Young Sophie has been hired to bring food every night to a mysterious old woman who is locked in an attic. Is the old woman a prisoner? Is she dangerous? Each night, as Sophie completes her task, her curiosity draws her closer and closer to what might be her last meal.
And since this film’s setup is so delightfully creepy and wonderful, this particular style of introduction will now be identified by me (and perhaps my avid readers of 2) as the smartest, most entertaining and terrifying way to start a film – short or feature length.
Young orphan Sophie (Louise Ogle) is hired by a mysterious matronly woman (Penny Kohut) – for mere pennies – to deliver food to a seemingly sick woman in the attic of a massive home. But there are a few very specific rules which Sophie must understand and follow – why? For her own safety? Because the strange woman in the attic has allergies? Or perhaps it’s some form of punishment for the woman in the attic? You shall soon see, and eventually Sophie’s curiosity gets the best of her, and she breaks the rules on a subsequent delivery.
The Others. Gremlins. Even Scream.
In horror films, rules are made to be broken. And right here, right now, as I tell you about Agatha, let’s acknowledge that films beginning with uptight and cryptic, solid rules – are generally going to turn out brilliant and be heralded as a winner.
Agatha is no exception.
The selling of the rules is key in a film like this, and the delivery from the matronly woman in the opening moments of Agatha; are simply chilling.
The film hits all the right notes – clever editing which shows the passage of time, sound design to give you nightmares (Agatha’s first feeding is just spine-chilling); and the wide-eyed performance from little Ms. Ogle is the stuff dreams are made of. She perfectly captures the curiosity and absent-mindedness of a small child. And her looking about as she listens to the matronly woman at the beginning – followed by her inspired and realistic reaction from the matron’s stern, “Do you understand!?” – along with her dirty face and innocent eyes – well, we love little Sophie from the get-go. And for a film with not much dialogue after those initial warnings, and such a short running time, that’s a monumental feat indeed.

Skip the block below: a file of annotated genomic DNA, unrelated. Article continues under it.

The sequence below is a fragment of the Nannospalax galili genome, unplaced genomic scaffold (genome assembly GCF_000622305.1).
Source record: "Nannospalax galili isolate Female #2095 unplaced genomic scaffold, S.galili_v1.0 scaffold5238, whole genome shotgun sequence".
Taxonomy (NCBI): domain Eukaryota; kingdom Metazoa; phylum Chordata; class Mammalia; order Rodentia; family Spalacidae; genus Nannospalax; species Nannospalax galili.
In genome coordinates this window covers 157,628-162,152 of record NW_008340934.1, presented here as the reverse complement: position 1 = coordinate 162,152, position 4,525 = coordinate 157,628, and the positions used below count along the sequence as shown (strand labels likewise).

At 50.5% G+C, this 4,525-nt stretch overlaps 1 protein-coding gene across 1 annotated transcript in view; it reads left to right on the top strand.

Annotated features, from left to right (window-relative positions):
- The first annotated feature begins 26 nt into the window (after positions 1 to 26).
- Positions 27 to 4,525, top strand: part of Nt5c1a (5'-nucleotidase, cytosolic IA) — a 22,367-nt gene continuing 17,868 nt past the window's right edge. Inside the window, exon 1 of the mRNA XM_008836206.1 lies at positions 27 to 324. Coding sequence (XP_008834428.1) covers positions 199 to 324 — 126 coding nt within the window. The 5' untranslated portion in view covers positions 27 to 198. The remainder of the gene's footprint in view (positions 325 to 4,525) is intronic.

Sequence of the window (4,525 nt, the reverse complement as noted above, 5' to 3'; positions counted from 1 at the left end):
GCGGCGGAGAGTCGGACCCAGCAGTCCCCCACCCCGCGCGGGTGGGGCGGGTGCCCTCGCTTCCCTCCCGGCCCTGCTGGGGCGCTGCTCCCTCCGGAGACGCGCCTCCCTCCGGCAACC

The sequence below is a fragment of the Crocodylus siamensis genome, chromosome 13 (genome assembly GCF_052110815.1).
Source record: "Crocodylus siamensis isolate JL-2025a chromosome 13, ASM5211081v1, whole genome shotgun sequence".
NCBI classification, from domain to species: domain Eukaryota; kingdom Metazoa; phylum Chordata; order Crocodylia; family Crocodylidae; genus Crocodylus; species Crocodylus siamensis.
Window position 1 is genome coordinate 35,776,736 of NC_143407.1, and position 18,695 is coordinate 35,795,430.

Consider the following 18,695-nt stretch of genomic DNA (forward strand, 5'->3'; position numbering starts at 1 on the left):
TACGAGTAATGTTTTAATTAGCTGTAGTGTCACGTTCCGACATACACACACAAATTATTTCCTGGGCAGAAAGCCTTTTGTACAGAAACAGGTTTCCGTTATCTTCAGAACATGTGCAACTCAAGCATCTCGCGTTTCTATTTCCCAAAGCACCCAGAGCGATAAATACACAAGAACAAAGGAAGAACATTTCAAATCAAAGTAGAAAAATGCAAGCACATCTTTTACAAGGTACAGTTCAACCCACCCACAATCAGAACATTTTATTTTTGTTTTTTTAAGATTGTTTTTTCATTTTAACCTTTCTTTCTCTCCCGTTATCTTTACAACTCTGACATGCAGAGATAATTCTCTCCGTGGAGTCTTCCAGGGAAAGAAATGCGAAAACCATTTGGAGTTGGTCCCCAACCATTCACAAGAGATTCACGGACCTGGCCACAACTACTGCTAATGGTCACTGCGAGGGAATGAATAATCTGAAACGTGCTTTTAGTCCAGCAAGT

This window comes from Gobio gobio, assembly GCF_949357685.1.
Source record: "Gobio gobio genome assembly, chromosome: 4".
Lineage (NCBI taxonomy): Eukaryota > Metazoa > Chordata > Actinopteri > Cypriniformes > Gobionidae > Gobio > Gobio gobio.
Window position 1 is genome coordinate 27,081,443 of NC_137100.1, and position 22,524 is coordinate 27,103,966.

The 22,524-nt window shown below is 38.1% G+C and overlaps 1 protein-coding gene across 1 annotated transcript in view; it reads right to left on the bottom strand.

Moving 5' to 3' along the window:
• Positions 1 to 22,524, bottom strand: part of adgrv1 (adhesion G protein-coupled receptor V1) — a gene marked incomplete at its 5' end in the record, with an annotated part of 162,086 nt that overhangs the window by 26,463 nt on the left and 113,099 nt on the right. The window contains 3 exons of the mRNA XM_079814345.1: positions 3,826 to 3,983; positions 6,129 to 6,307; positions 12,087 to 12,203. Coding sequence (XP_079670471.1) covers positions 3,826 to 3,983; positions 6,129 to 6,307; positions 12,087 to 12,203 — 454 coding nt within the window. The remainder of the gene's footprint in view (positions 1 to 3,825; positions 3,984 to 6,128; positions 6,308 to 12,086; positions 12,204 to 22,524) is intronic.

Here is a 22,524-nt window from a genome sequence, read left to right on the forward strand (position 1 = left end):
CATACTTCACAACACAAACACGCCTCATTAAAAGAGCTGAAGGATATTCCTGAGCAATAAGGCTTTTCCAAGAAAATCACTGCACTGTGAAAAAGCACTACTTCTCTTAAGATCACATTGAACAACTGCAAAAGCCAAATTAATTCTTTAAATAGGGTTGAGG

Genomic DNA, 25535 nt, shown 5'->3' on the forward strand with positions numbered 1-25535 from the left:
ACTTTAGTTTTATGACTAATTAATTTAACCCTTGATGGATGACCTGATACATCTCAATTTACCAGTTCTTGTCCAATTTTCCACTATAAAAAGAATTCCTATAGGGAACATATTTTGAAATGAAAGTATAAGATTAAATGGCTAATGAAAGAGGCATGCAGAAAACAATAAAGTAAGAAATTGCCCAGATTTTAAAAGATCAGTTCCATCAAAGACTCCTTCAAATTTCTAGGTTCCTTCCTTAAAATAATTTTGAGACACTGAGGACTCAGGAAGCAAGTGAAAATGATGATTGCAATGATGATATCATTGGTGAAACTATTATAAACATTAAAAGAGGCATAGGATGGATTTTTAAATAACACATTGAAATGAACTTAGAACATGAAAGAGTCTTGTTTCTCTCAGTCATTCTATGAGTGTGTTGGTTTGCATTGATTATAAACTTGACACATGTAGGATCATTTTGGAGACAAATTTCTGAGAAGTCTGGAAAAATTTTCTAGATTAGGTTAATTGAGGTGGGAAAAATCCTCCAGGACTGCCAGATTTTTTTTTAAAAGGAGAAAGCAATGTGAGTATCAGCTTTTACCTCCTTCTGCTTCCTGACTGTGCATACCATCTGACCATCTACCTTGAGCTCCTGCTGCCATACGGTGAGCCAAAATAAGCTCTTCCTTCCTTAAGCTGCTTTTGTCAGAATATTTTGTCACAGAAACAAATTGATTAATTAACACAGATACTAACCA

The film is a period piece, and other than a questionable US flag flapping outdoors (I couldn’t tell how many stars it had), the costumes and set design truly hit their mark. The Indian-head pennies were a very nice touch.
And the frequent return to a gate on the home’s property – a perfect ratchet-up of suspense and tension – followed by a dark final reveal, is a masterful touch. The film gives just enough for you to know what has happened, but leaves plenty of unanswered questions – appetizingly so.
Look, Agatha has everything you want from a horror short – oodles of dark mood, a ghoulishly chilling set-up, performers who seal the deal and that eerie final reveal.
Agatha will be playing at Screamfest in Hollywood at the TCL Chinese Theatres. The festival runs from October 18th through October 27th. And you can catch Agatha on Sunday, October 23rd in the 2pm block.
At press, no trailer was available.